Highlands College is the States of Jersey’s higher and further education college, which also now offers a range of degree courses. It was developed from a missionary school run before and after the Second World War by the Brothers of Christian Instruction. A school was first established on the site, known then as Highlands, in 1894.
In 1891 a French Naval School run by a religious order which had been prevented by new laws from teaching in Brest, in Brittany, settled in Jersey and three years later acquired Highlands. After another three years they were replaced by the Jesuits, who ran a boys’ boarding school called Notre Dame du Bon Secours until 1923, when it was taken over the the Brothers of Christian Education from Ploermel, who set up a missionary school. During the German Occupation the buildings were used to house 180 occupying forces.
College of further education
In the 1950s and 1960s, the States of Jersey established a College of Further Education in a number of different buildings in Saint Helier. The college taught mainly craft skills such as construction, catering, motor vehicle and secretarial courses.
In 1970 the demand for missionaries had fallen away and the Brothers of Christian instruction sold the Highlands site to the States of Jersey. In 1972 the States of Jersey established Highlands College and over a period moved all further education to the campus that was also occupied by the Education Department. Extensive rebuilding has taken place on the campus to create excellent facilities in a wide range of vocational disciplines.
The original chapel is retained as the Great Hall in the centre of the building which is now owned by the States of Jersey and has reverted to its original name as offices for the island's Education Department and Highlands College, the island's higher education college. Anchors on the façade and a statue of the Madonna and Child show the college's past both as a naval college and Catholic institution. The former chapel built by the Jesuits features a magnificent hammer beam room and stained glass windows.
From Eileen Nicolle's A History of Highlands College
The history of Highlands College is bound up with the French Jesuits of the 19th century. After initially expressing an interest in opening a college in Jersey as a result of harassment from the French government in the mid-19th century, it was in 1880 that the Jesuit Father Chambellan arrived in St Helier and purchased the Imperial Hotel, later renamed Maison St Louis and now the Hotel de France.
In its heyday in the 20th century, well over 100 Jesuits were permanent residents at Maison St Louis. In February 1894 the French Naval Preparatory School were able to buy the Highlands site, formerly Cardwell House, which had been used as a private school for some years. This became the residence of the Jesuit teachers who were preparing students for entry into the elite Naval College of Brest.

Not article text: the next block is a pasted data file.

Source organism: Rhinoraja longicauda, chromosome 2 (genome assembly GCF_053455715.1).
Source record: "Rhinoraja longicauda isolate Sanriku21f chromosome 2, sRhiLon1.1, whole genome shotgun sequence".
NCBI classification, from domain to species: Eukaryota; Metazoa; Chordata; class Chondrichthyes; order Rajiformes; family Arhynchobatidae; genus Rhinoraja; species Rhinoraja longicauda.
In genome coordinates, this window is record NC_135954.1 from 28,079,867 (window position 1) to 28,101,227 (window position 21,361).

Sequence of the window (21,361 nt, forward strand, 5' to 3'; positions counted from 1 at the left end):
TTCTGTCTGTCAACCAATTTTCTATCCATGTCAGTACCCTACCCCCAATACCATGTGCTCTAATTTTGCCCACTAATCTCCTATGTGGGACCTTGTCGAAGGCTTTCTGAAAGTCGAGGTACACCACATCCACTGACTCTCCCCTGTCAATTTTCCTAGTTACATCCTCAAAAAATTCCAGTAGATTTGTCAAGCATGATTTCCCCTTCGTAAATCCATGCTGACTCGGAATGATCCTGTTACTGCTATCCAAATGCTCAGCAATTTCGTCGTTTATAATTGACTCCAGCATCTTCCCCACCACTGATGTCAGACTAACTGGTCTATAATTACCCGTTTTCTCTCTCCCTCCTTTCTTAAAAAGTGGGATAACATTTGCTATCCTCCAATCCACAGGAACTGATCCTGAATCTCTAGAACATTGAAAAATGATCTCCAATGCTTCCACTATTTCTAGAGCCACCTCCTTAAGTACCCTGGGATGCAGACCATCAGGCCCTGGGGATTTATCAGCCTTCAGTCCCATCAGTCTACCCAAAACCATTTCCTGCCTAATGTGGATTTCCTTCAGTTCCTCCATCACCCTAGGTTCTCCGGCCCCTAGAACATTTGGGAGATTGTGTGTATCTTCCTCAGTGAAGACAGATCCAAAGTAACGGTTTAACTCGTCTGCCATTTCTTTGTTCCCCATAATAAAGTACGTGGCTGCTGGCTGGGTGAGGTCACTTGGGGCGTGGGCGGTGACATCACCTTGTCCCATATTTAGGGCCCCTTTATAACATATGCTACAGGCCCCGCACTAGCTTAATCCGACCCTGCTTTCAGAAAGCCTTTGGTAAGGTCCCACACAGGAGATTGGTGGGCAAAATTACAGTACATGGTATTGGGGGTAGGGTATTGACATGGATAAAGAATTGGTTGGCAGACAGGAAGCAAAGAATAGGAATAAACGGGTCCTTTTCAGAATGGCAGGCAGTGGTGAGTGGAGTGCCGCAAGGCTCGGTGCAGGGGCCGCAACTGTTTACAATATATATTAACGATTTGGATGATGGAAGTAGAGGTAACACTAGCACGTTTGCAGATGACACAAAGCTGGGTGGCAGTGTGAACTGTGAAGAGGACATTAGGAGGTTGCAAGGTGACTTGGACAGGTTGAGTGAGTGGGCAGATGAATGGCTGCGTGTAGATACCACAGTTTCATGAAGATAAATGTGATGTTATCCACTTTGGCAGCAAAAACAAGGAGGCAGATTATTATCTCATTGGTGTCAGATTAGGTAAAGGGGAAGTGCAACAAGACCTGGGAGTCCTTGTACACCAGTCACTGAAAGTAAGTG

Official statistics illustrate that out of 1,586 boys admitted by the Naval College between 1882 and 1900, 337 came from Jersey. The school was closed down in 1900 when a law was passed in France making it necessary for those preparing students for the Naval College to make an application to the education authorities in the county town of the département in which the school was situated.
As the buildings were now empty, the Jesuits began to send their novices from Laval to begin with a two year noviciate before joining the Jesuits. In 1903, after anti-Jesuit laws in France, the Jesuits decided to open a secondary school on the site of the former naval school.
Bon Secours College
Bon Secours College was opened and proved to be a big success. As a result, the school was extended in 1907 and then again in 1913-1914. In 1919 the College closed and the buildings were put up for sale. They were bought by the Brothers of Christian Instruction, a religious order of teaching brothers, who purchased the property on 9 June 1922. The college quickly became the headquarters of the Brothers of Christian Instruction and became an international study centre.
It received its first group of novices in August 1922, who soon fully fitted out their new home. For nearly 50 years Bon Secours, or Highlands College as it was usually called, housed the young men training to be members of the teaching order of brothers, coming mainly from France, England and Italy.
In 1970 there was a crisis in recruiting young men for the religious order of brothers and a reorganisation of the order's general administration, and Highlands College was put up for sale. The Education Committee were keen for the States of Jersey to buy the site for the purposes of establishing a College of Further Education in the island rather than building a new one from scratch.
They had opposition from the Finance and Economics Committee, who wanted to use the site for housing, and the Public Health Committee, who wanted to use the site as an annexe hospital, but Education won the day and on 23 September 1972 the States bought Highlands College from the Christian Brothers for £375,000 and the plans for conversion of the site were approved in January 1973.
Highlands has been established as the higher education college in Jersey, offering a wide variety of courses from vocational to the more traditional subjects, full-time to evening classes and encouraging the pursuit of lifelong learning. Highlands College keeps developing with innovations such as the Jersey Business School establishing itself as an integral part of island life.
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